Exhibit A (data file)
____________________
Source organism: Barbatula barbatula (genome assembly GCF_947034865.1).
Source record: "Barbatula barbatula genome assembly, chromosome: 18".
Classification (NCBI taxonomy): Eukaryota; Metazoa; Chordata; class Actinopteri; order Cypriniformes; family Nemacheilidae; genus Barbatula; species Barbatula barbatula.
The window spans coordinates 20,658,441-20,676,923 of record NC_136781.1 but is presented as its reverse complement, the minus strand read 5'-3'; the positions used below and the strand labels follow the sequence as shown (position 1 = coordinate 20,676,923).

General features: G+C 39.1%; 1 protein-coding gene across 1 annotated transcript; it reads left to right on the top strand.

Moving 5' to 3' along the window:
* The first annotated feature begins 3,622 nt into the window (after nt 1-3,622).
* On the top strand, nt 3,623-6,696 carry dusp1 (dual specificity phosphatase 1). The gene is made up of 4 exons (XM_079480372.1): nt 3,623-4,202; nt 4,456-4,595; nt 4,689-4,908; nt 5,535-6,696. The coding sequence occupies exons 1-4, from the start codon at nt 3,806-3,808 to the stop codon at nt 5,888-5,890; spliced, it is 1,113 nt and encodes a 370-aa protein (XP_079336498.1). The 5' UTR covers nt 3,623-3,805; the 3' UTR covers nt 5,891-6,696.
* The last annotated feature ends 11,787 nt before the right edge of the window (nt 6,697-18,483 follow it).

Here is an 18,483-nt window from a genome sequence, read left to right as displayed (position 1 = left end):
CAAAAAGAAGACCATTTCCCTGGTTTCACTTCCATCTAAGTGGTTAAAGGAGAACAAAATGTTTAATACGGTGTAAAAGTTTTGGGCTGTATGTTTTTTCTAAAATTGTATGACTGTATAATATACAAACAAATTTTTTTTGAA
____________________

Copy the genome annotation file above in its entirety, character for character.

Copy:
Source organism: Barbatula barbatula (genome assembly GCF_947034865.1).
Source record: "Barbatula barbatula genome assembly, chromosome: 18".
Classification (NCBI taxonomy): Eukaryota; Metazoa; Chordata; class Actinopteri; order Cypriniformes; family Nemacheilidae; genus Barbatula; species Barbatula barbatula.
The window spans coordinates 20,658,441-20,676,923 of record NC_136781.1 but is presented as its reverse complement, the minus strand read 5'-3'; the positions used below and the strand labels follow the sequence as shown (position 1 = coordinate 20,676,923).

General features: G+C 39.1%; 1 protein-coding gene across 1 annotated transcript; it reads left to right on the top strand.

Moving 5' to 3' along the window:
* The first annotated feature begins 3,622 nt into the window (after nt 1-3,622).
* On the top strand, nt 3,623-6,696 carry dusp1 (dual specificity phosphatase 1). The gene is made up of 4 exons (XM_079480372.1): nt 3,623-4,202; nt 4,456-4,595; nt 4,689-4,908; nt 5,535-6,696. The coding sequence occupies exons 1-4, from the start codon at nt 3,806-3,808 to the stop codon at nt 5,888-5,890; spliced, it is 1,113 nt and encodes a 370-aa protein (XP_079336498.1). The 5' UTR covers nt 3,623-3,805; the 3' UTR covers nt 5,891-6,696.
* The last annotated feature ends 11,787 nt before the right edge of the window (nt 6,697-18,483 follow it).

Here is an 18,483-nt window from a genome sequence, read left to right as displayed (position 1 = left end):
CAAAAAGAAGACCATTTCCCTGGTTTCACTTCCATCTAAGTGGTTAAAGGAGAACAAAATGTTTAATACGGTGTAAAAGTTTTGGGCTGTATGTTTTTTCTAAAATTGTATGACTGTATAATATACAAACAAATTTTTTTTGAA